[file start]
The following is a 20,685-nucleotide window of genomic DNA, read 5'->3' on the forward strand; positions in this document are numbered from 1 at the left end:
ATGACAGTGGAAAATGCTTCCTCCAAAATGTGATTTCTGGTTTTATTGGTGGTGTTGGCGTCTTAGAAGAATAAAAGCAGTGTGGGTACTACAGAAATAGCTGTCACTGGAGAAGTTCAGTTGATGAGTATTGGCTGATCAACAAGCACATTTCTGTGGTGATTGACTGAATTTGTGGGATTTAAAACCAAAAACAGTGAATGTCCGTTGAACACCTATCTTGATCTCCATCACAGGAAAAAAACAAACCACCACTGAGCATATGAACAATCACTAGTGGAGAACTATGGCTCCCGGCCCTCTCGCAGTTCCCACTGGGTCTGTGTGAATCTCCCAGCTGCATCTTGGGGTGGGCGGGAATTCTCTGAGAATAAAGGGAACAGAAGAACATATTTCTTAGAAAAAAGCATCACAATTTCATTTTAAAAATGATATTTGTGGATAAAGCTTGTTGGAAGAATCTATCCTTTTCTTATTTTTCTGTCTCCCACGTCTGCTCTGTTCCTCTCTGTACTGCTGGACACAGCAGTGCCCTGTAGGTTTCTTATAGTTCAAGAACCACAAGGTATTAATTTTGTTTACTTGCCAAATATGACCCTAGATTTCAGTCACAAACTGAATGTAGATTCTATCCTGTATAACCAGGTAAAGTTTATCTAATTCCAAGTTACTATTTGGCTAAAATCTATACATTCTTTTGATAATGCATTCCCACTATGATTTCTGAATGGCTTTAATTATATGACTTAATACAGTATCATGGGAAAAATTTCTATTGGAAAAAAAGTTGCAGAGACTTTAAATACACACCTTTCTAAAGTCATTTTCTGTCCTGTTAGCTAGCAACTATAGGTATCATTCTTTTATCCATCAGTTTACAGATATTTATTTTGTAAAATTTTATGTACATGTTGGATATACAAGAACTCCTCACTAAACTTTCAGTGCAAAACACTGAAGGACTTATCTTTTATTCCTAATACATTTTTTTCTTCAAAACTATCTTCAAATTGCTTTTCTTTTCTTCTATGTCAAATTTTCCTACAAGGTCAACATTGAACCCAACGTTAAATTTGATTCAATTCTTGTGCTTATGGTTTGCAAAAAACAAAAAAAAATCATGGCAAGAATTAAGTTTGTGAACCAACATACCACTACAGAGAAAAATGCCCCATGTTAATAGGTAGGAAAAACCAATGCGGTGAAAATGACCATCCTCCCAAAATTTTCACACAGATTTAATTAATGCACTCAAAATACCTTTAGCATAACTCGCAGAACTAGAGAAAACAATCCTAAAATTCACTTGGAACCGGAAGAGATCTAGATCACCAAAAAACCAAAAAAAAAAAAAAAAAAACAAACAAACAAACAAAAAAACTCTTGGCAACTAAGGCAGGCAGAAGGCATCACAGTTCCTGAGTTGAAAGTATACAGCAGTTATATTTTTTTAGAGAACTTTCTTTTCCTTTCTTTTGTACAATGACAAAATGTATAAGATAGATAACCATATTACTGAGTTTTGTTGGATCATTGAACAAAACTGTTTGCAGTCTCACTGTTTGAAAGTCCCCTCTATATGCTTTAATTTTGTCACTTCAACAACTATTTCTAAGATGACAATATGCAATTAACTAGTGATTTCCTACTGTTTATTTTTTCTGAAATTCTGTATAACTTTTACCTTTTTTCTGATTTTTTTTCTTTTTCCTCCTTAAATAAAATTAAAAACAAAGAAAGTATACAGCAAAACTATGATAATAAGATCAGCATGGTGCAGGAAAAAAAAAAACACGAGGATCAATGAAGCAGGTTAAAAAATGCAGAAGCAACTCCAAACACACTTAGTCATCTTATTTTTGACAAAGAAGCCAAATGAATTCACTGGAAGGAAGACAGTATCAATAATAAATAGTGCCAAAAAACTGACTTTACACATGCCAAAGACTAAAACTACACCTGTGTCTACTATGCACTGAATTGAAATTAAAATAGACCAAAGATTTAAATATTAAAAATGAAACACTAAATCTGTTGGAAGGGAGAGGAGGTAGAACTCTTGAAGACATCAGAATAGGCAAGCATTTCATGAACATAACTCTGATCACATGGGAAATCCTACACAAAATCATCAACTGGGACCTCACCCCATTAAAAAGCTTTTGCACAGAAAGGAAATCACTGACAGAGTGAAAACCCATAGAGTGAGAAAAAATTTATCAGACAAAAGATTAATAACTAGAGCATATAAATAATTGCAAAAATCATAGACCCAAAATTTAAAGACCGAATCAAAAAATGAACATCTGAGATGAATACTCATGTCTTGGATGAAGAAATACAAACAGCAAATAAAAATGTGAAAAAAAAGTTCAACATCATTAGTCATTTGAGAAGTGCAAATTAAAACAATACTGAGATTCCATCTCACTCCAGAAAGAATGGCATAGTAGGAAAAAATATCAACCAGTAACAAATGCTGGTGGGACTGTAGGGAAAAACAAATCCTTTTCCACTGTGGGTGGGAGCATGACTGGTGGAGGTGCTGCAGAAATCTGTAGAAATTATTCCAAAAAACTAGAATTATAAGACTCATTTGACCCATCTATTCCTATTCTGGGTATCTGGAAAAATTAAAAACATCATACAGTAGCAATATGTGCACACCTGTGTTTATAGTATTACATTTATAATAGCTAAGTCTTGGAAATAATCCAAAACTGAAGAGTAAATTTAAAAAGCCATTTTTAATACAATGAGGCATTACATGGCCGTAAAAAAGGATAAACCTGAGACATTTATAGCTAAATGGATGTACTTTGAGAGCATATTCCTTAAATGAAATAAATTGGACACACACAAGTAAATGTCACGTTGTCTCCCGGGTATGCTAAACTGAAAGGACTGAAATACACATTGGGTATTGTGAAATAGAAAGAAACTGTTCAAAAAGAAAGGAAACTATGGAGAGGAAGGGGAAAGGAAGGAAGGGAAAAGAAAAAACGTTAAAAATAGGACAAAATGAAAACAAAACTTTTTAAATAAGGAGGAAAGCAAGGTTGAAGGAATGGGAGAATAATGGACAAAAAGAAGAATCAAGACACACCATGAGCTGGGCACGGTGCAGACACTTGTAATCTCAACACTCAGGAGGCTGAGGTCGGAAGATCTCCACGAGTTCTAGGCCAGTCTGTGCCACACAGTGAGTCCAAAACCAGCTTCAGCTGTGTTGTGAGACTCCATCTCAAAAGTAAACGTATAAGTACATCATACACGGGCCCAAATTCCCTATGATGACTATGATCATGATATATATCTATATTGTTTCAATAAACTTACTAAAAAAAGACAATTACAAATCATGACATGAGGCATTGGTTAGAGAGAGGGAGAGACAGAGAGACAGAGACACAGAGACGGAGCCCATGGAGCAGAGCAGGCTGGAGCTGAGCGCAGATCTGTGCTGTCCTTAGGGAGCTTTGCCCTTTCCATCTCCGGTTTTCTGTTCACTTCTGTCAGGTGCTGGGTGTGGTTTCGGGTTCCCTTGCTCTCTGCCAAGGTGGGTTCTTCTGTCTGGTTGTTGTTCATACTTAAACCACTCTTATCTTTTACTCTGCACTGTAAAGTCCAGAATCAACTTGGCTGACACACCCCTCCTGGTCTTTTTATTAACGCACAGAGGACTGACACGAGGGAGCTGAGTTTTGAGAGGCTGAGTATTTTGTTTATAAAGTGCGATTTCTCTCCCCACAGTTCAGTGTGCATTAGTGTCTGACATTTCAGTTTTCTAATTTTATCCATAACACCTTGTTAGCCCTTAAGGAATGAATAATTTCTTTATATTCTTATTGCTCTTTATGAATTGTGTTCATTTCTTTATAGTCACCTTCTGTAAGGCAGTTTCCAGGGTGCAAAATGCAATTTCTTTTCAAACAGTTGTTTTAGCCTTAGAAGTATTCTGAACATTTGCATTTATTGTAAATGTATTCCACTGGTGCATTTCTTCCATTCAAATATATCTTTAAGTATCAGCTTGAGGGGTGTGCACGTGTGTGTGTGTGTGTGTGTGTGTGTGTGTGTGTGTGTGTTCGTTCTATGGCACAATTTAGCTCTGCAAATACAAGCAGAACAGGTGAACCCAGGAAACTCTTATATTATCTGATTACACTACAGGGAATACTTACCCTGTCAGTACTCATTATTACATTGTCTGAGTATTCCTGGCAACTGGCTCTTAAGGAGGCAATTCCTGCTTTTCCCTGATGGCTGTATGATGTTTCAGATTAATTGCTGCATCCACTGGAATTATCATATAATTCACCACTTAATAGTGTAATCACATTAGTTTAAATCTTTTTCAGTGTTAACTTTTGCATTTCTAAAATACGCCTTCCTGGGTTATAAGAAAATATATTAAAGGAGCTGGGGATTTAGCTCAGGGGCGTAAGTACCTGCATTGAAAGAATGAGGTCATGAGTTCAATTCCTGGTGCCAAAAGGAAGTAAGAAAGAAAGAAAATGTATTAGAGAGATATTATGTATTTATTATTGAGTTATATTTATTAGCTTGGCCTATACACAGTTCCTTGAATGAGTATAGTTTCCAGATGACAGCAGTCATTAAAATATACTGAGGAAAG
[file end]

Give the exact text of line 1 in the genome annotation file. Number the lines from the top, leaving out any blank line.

The following is a 20,685-nucleotide window of genomic DNA, read 5'->3' on the forward strand; positions in this document are numbered from 1 at the left end: